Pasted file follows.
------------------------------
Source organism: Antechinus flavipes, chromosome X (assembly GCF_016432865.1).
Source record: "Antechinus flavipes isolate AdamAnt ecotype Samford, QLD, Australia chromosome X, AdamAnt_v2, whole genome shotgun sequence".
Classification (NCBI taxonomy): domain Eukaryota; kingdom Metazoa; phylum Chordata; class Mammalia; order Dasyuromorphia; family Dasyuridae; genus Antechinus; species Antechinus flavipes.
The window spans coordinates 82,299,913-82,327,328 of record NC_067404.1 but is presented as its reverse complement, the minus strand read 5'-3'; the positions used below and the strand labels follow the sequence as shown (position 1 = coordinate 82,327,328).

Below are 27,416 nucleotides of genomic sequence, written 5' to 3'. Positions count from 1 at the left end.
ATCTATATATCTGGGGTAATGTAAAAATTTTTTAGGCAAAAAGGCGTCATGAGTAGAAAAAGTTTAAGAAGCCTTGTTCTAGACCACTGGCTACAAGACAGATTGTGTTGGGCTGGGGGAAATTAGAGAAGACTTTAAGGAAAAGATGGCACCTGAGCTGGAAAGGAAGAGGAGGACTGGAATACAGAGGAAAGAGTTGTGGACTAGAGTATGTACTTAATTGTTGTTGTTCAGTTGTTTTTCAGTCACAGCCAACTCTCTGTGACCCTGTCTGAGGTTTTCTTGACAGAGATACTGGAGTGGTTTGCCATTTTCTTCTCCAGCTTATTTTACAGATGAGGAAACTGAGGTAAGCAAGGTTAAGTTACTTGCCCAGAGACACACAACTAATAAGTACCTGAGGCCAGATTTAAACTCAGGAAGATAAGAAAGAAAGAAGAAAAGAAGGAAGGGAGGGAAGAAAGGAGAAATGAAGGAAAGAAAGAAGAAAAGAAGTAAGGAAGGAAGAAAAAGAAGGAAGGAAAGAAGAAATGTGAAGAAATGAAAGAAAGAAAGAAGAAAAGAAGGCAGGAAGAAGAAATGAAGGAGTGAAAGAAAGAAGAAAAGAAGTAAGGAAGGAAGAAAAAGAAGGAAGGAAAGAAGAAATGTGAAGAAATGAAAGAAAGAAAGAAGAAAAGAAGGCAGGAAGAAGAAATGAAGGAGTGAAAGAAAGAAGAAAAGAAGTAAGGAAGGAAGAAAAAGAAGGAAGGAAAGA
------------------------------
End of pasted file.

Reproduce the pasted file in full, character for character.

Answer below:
Source organism: Antechinus flavipes, chromosome X (assembly GCF_016432865.1).
Source record: "Antechinus flavipes isolate AdamAnt ecotype Samford, QLD, Australia chromosome X, AdamAnt_v2, whole genome shotgun sequence".
Classification (NCBI taxonomy): domain Eukaryota; kingdom Metazoa; phylum Chordata; class Mammalia; order Dasyuromorphia; family Dasyuridae; genus Antechinus; species Antechinus flavipes.
The window spans coordinates 82,299,913-82,327,328 of record NC_067404.1 but is presented as its reverse complement, the minus strand read 5'-3'; the positions used below and the strand labels follow the sequence as shown (position 1 = coordinate 82,327,328).

Below are 27,416 nucleotides of genomic sequence, written 5' to 3'. Positions count from 1 at the left end.
ATCTATATATCTGGGGTAATGTAAAAATTTTTTAGGCAAAAAGGCGTCATGAGTAGAAAAAGTTTAAGAAGCCTTGTTCTAGACCACTGGCTACAAGACAGATTGTGTTGGGCTGGGGGAAATTAGAGAAGACTTTAAGGAAAAGATGGCACCTGAGCTGGAAAGGAAGAGGAGGACTGGAATACAGAGGAAAGAGTTGTGGACTAGAGTATGTACTTAATTGTTGTTGTTCAGTTGTTTTTCAGTCACAGCCAACTCTCTGTGACCCTGTCTGAGGTTTTCTTGACAGAGATACTGGAGTGGTTTGCCATTTTCTTCTCCAGCTTATTTTACAGATGAGGAAACTGAGGTAAGCAAGGTTAAGTTACTTGCCCAGAGACACACAACTAATAAGTACCTGAGGCCAGATTTAAACTCAGGAAGATAAGAAAGAAAGAAGAAAAGAAGGAAGGGAGGGAAGAAAGGAGAAATGAAGGAAAGAAAGAAGAAAAGAAGTAAGGAAGGAAGAAAAAGAAGGAAGGAAAGAAGAAATGTGAAGAAATGAAAGAAAGAAAGAAGAAAAGAAGGCAGGAAGAAGAAATGAAGGAGTGAAAGAAAGAAGAAAAGAAGTAAGGAAGGAAGAAAAAGAAGGAAGGAAAGAAGAAATGTGAAGAAATGAAAGAAAGAAAGAAGAAAAGAAGGCAGGAAGAAGAAATGAAGGAGTGAAAGAAAGAAGAAAAGAAGTAAGGAAGGAAGAAAAAGAAGGAAGGAAAGA